Sunday, February 15, 2009

Schools with 'benefits'

  • "If nothing else, 'Lenoir-Rhyne University' just sounds better," he said. "The university name is just going to enhance any degree you have. I'd rather graduate from a university than a college any day." (A freshman to the Charlotte Observer on March 23, 2008)

  • "Personally, I think they should have gone with Lenoir-Rhyne College University School." (LRC alumnus, Charlotte, NC)

  • "I guess I'm lucky. Once my LRC hi-top fade grows back in, I'll be all set to add the U...." (LRC alumnus, Asheville, NC)

  • "I had to have the "C" on my LRC tattoo rotated 90 degrees, which was extremely painful..." (LRC alumnus, Charlotte, NC)

Sunday, February 1, 2009

There it is.

"A university is what a college becomes when the faculty loses interest in students."

John Ciardi
US poet (1916 - 1986)

Thursday, March 20, 2008

L-R University to change 'Departments' to 'Colleges'

Old Dominion, NC (Reuters, 3/15/08) -- The Lenoir-Rhyne Commission for Athletic Excellence, created in October of 2006 to study possible expansion of the 127-year-old university, has presented a resolution asking the Board of Trustees to expand the institutional mission to serve a broader athletic constituency. "In order to better represent the future programming initiatives of Lenoir-Rhyne," said Nikita Cartwright Smith, LR Dean of Long-Range Planning, the Commission has recommended that changing the name for the 'Departments' of the university to 'Colleges.'"

The Board of Trustees, met jointly with the college’s Board of Visitors and Alumni Association Board, to consider the resolution on March 15. The Board reportedly voted to endorse the resolution and to begin the process of implementation.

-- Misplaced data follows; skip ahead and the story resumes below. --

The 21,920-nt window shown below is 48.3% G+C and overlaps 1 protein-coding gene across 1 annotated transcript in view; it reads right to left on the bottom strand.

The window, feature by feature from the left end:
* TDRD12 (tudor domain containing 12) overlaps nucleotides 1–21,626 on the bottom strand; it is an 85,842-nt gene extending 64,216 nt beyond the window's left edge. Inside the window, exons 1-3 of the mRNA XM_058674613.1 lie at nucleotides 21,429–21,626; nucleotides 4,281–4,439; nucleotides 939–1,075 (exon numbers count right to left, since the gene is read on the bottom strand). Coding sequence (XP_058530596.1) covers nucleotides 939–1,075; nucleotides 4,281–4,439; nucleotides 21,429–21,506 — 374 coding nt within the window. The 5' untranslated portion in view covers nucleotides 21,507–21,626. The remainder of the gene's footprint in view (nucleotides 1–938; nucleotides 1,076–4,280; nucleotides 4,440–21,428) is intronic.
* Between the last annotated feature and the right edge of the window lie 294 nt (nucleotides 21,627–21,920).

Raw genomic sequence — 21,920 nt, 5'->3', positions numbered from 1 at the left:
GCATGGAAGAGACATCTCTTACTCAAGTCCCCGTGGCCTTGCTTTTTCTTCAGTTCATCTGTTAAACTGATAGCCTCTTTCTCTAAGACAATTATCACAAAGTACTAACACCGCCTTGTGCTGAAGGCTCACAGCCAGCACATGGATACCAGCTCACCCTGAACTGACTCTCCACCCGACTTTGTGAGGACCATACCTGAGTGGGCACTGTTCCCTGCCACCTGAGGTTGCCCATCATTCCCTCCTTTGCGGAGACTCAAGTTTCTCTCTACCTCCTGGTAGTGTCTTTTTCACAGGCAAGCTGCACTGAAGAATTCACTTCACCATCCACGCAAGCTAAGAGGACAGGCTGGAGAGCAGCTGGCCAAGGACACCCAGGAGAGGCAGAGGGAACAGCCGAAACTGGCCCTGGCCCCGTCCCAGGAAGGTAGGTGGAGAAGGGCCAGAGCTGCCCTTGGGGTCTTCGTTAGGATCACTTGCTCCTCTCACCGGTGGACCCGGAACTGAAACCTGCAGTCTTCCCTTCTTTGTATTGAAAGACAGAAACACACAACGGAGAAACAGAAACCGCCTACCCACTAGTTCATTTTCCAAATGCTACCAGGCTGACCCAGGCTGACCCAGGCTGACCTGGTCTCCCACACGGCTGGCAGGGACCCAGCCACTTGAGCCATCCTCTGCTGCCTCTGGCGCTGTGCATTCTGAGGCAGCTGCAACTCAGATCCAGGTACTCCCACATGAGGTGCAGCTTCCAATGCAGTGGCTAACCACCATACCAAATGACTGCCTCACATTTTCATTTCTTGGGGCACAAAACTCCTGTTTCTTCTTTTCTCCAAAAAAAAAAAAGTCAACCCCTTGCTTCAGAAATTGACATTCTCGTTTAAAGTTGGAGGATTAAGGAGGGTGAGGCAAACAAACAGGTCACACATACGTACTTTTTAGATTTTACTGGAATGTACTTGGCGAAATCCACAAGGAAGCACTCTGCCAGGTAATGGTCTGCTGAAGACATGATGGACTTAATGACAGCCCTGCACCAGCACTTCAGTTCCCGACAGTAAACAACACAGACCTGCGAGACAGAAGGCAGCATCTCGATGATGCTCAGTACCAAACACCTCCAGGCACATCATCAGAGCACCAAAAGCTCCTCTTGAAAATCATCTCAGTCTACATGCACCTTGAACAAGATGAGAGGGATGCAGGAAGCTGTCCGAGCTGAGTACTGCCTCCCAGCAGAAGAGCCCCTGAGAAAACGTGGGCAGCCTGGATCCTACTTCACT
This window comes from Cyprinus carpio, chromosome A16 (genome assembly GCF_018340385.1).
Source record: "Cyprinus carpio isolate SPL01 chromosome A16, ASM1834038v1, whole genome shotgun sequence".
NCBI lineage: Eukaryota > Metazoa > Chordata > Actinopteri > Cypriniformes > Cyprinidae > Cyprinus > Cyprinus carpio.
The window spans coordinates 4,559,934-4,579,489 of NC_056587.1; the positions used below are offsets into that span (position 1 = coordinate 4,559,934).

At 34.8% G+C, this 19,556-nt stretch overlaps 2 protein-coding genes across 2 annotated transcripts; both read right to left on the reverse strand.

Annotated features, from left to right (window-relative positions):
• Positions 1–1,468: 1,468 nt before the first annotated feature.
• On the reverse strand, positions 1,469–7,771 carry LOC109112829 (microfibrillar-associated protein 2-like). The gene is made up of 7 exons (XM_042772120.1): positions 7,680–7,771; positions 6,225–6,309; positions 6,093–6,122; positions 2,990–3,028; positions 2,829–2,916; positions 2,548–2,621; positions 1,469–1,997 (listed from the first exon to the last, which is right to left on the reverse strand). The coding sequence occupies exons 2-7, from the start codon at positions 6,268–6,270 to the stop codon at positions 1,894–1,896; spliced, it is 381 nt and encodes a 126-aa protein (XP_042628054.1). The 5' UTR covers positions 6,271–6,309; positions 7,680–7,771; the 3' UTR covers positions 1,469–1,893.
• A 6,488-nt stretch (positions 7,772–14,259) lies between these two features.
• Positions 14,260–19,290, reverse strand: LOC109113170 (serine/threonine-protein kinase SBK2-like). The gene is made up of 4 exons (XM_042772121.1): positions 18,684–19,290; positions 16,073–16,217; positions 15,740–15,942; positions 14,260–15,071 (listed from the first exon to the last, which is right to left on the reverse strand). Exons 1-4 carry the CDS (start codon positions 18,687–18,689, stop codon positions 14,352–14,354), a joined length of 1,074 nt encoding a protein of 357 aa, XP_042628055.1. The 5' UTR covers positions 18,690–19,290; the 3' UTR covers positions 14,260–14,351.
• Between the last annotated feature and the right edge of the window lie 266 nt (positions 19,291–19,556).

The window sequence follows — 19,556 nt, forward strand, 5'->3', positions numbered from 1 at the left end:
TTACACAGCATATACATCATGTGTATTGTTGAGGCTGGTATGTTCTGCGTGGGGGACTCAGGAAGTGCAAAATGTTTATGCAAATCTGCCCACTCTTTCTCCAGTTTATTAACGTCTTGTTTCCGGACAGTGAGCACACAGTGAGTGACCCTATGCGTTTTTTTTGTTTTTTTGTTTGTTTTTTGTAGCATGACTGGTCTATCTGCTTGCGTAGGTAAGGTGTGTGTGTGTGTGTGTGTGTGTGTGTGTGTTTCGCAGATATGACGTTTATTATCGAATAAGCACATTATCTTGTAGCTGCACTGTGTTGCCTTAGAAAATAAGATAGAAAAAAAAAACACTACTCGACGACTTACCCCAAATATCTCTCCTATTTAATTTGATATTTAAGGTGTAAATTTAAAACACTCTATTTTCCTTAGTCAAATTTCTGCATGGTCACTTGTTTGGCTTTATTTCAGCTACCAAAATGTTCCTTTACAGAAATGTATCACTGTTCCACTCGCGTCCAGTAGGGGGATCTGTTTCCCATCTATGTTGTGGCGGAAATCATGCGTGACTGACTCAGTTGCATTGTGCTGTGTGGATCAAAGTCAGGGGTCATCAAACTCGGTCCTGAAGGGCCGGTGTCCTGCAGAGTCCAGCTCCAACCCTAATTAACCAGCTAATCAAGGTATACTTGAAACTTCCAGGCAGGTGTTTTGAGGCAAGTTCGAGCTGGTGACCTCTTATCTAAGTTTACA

Asked what the university stands to gain from the change, Smith responded: "All the great classic universities of the old world -- Oxford, Cambridge, etc. -- are built on the 'college' model. With our recent multi-million grants for a Bowling program at Lenoir-Rhyne, we believe it's time to move up with the heavy hitters." The university changed its name from Lenoir-Rhyne 'College' in 2003.

The Executive Committee of the Board of Trustees will review procedures involved in conversion to the 'college' divisions and will present a recommendation for implementation by the middle of the spring of 2008. "The trustees will then take action on the recommendation" at their next meeting in August, said Smith.

The commission was composed of university faculty and staff, students and alumni as well as community leaders. Smith noted that the group conducted more than 70 focus groups of various college interest groups. It has also asked these groups which of its strongest programs the university should seek to retain in the future. The commission also investigated which athletic educational programs the college may consider adding to better serve the region.

The commission reportedly has identified the following four strengths of Lenoir-Rhyne:

1. Special coddling of students.

2. Athletic programs and majors.

3. Liberal arts for athletics.

4. Community partnerships and relationships

The commission further determined the following:

1. There are numerous options for expanding services and programs that will enhance the foundation of the institution, such as courses in Exercise Kinesiology, Exercise Science, Healthful Spa Use, Eating Your Way to a Better Sex Life, etc.

2. Lenoir-Rhyne University is in an unprecedented position of strength to expand its mission based on its solid financial standing, its growing enrollment, its community support, and its excellent athletic reputation.